Tree Research

To help local tree advocates make the case for trees in their communities, ACTrees has compiled Benefits of Trees and Urban Forests: A Research List.  This research listing includes over 150 tree benefits and facts, ranging from the national to the hyper-local level, and all with complete scientific citations. This information tells the story of trees in dollars and cents, in pounds and percents, with compelling data about why maintaining and growing a healthy urban forest is a smart, sustainable investment. Learn more.

And check out other current research that may be of interest to those in the urban greening community. For a full list of research, visit the Research Archive.

Selecting Trees To Grow In Cities

Albany, CA (November 2, 2016) – Selecting the right tree for the right space in an urban setting can be the difference between a landscaping dream and a maintenance nightmare. The U.S. Forest Service’s Pacific Southwest Research Station has now launched the most extensive database available cataloging urban trees with their projected growth tailored to specific geographic regions.
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Urban Trees Can Save Lives By Reducing Air Pollution and Temperature

Denver, CO / Arlington, VA (October 31, 2016) – A new study from The Nature Conservancy finds that an investment in tree planting of just US $4 per resident in some of the world’s largest cities could improve the health of tens of millions of people by reducing air pollution and cooling city streets.
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Using Urban Forests To Manage Stormwater

Knoxville, TN (November 1, 2016) – Urban forests can function as part of a city’s stormwater control system by intercepting rainfall and regulating the flow of water to and through the soil. Forests efficiently store stormwater, return water to the atmosphere, and filter pollutants from runoff. The U.S. Forest Service recently reviewed the current research on trees and the urban water cycle, including best management practices.
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Forecasting Urban Forest Ecosystem Structure, Function, and Vulnerability

By James W. N. Steenberg, Andrew A. Millward, David J. Nowak, Pamela J. Robinson, Alexis Ellis

Toronto, Canada (October 24, 2016) – The benefits derived from urban forest ecosystems are garnering increasing attention in ecological research and municipal planning. However, because of their location in heterogeneous and highly-altered urban landscapes, urban forests are vulnerable and commonly suffer disproportionate and varying levels of stress and disturbance.
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Urban Tree Planting To Maximize Ecosystem Services

By E.W. Bodnaruk, C.N. Kroll, Y. Yang, S. Hirabayashi, D.J. Nowak, T.A. Endreny

Syracuse, NY (September 16, 2016) – Urban trees can help mitigate some environmental degradation linked to rapid urbanization. In response, many municipalities are implementing ambitious tree planting programs to help remove air pollution, mitigate urban heat island effects, and provide other ecosystem services and benefits. New research offers quantitative tools to explore priority planting locations and potential tradeoffs between services.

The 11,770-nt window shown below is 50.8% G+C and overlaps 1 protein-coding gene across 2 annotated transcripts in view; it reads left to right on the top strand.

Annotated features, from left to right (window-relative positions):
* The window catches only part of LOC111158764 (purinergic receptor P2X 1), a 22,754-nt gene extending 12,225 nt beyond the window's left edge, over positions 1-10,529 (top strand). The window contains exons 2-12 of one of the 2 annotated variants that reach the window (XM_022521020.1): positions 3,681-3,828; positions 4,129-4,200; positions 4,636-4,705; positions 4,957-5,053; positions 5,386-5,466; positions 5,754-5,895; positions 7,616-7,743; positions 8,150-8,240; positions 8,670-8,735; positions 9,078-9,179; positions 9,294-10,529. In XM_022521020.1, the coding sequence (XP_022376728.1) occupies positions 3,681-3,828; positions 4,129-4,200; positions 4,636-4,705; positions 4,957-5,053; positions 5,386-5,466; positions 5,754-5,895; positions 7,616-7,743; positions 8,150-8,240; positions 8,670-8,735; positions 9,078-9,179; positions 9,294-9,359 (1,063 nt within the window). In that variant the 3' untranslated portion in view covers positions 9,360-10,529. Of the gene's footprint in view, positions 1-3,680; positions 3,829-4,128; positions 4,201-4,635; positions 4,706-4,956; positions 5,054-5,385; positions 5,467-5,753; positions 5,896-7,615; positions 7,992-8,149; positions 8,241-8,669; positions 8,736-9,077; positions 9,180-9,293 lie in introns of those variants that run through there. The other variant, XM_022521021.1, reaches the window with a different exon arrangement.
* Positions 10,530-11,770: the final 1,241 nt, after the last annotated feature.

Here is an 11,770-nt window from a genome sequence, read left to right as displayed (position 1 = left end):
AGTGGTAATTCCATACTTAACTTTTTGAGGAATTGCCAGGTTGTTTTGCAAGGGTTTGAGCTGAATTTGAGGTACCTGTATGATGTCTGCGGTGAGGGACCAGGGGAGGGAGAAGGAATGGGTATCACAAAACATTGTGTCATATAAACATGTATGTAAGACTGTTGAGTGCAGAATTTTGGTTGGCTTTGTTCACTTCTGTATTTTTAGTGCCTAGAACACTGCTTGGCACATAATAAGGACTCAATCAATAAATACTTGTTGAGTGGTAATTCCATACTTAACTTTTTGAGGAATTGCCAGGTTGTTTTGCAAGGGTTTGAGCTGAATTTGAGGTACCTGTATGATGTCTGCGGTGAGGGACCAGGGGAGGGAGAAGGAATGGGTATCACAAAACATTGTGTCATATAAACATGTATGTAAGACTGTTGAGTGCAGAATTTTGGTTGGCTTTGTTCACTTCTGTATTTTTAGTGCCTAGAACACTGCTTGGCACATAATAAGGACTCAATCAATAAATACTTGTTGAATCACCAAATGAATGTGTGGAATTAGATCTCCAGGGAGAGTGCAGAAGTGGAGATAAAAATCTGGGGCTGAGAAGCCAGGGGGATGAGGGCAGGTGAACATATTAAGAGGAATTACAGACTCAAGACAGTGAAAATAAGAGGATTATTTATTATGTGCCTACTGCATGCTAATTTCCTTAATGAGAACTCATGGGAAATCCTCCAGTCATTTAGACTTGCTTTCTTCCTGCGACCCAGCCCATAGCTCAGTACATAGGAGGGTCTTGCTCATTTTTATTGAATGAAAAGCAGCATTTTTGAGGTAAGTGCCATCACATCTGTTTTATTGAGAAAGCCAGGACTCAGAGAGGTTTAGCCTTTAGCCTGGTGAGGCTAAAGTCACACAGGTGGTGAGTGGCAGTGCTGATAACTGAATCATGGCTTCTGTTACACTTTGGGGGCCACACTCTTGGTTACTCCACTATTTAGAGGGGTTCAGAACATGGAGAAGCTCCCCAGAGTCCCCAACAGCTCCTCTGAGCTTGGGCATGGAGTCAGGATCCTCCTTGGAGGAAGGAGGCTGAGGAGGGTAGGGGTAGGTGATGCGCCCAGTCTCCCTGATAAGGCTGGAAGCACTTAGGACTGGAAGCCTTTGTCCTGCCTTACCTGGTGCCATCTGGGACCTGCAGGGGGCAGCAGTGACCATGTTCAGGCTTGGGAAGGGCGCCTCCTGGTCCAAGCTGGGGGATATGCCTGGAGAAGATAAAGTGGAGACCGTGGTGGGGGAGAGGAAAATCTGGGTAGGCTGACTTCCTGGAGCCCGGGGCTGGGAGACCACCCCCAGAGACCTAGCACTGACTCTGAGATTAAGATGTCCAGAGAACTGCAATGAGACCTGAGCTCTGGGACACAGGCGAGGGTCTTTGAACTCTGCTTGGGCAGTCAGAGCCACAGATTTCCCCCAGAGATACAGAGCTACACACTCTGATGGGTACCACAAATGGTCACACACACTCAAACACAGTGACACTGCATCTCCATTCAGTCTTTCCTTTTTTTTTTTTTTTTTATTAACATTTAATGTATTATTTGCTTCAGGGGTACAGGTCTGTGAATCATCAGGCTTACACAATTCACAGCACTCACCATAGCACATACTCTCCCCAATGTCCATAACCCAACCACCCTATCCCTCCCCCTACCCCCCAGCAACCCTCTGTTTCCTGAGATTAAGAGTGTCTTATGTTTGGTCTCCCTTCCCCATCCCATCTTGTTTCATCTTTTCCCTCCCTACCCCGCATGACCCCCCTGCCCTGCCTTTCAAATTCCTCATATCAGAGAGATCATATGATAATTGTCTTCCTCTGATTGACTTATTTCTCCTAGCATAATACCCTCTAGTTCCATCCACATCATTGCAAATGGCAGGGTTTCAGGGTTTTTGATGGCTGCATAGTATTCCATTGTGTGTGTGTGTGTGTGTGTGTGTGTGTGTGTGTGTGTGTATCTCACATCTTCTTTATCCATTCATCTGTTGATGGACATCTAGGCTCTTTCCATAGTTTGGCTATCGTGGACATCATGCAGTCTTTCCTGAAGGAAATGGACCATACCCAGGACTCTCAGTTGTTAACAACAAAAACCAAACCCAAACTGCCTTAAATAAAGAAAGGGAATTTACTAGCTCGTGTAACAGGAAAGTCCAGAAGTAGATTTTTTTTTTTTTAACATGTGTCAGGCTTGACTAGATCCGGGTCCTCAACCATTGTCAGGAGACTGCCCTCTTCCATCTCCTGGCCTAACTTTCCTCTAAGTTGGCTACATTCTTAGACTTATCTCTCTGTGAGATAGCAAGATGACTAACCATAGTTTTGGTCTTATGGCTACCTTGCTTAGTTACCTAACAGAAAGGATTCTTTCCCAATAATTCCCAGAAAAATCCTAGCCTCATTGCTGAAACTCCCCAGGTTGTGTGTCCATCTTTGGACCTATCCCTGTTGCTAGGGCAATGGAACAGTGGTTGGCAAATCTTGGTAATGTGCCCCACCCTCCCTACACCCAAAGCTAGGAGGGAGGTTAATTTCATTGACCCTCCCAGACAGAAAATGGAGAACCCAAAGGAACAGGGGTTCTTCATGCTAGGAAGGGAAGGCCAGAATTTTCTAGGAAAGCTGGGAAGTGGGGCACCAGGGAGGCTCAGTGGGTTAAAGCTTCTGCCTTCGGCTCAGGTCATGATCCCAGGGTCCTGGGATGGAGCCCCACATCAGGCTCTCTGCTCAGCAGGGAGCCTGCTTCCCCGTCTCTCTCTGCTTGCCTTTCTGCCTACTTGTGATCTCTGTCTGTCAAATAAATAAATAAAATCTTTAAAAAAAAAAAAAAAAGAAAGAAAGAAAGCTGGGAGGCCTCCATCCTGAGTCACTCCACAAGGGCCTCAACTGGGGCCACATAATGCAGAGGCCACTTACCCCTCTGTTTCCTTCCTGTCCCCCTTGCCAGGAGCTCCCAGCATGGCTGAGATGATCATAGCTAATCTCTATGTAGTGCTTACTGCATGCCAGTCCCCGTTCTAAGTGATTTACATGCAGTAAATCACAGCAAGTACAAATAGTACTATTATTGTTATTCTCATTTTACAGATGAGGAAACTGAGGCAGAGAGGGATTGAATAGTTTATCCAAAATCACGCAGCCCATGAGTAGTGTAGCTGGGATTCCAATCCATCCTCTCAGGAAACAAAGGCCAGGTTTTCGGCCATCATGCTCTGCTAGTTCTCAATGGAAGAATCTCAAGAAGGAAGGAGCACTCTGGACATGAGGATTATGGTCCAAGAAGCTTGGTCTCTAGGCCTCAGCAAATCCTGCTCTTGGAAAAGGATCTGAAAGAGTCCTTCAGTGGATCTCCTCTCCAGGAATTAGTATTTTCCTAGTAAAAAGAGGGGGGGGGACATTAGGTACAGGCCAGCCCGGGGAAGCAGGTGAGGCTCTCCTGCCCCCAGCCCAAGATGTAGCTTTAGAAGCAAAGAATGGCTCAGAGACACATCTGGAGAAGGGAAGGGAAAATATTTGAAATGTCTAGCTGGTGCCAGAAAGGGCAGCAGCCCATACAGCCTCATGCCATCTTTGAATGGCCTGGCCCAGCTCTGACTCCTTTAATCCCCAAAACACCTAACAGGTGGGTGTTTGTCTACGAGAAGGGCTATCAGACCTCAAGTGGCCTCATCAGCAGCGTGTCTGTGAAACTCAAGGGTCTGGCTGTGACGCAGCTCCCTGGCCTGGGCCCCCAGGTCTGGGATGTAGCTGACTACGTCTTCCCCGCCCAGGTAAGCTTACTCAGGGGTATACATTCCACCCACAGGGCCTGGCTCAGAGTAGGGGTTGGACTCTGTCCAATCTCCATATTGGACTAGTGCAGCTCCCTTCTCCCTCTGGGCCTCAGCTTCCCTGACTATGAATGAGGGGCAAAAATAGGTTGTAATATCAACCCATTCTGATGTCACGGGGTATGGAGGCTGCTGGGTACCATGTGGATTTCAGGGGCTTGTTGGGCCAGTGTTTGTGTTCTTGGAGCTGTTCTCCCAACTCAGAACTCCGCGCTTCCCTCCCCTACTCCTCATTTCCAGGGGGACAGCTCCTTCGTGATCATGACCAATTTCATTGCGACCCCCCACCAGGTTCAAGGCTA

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Urban Forestry Project Ties Nature To Health Care Spending

Champaign, IL (October 7, 2016) – While studies suggest a hearty dose of nature may be an effective antidote for many physical and psychological ailments, no one has calculated how much nature’s greenery saves on health care costs. A new research project intends to do just that: explore how urban forestry affects health care spending, and then build a free online modeling tool city arborists can use to estimate their communities’ potential rate of return on their investments in parks and other natural elements.
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Urban Warming Slows Tree Growth, Photosynthesis

Raleigh, NC (October 5, 2016) – New research from North Carolina State University finds that urban warming reduces growth and photosynthesis in city trees. The researchers found that insect pests are part of the problem, but that heat itself plays a more significant role.
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Trees Have Social Networks, Too

Cleveland trees

Washington, DC (October 7, 2016) – A walk among the trees might feel a lot different after reading“The Hidden Life of Trees,” which makes the case for trees as social beings that communicate, feel, and help each other. The book, published in Germany last year and now available to U.S. readers, is causing a stir.
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Balancing The Costs And Pay Back Of Urban Trees

Gainesville, FL (October 5, 2016) – Trees shade homes and help clean city air. But their production in the nursery and maintenance in the landscape requires energy and material resources. Some of those processes are mechanized and release greenhouse gases like carbon dioxide. Understanding this balance between tree environmental costs and benefits is crucial to those who plan and plant urban forests.
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Tree Cover Contributes To Increased Property Values

By Shyamani D. Siriwardena, Kevin Boyle, Thomas P. Holmes and P. Eric Wiseman

Blacksburg, VA (September 28, 2016) – Urban forestry experts have long suggested that tree canopy cover in residential and urban areas is essential to maintaining a healthy ecosystem in those communities, but a new study suggests that tree cover may also contribute to increased property values.
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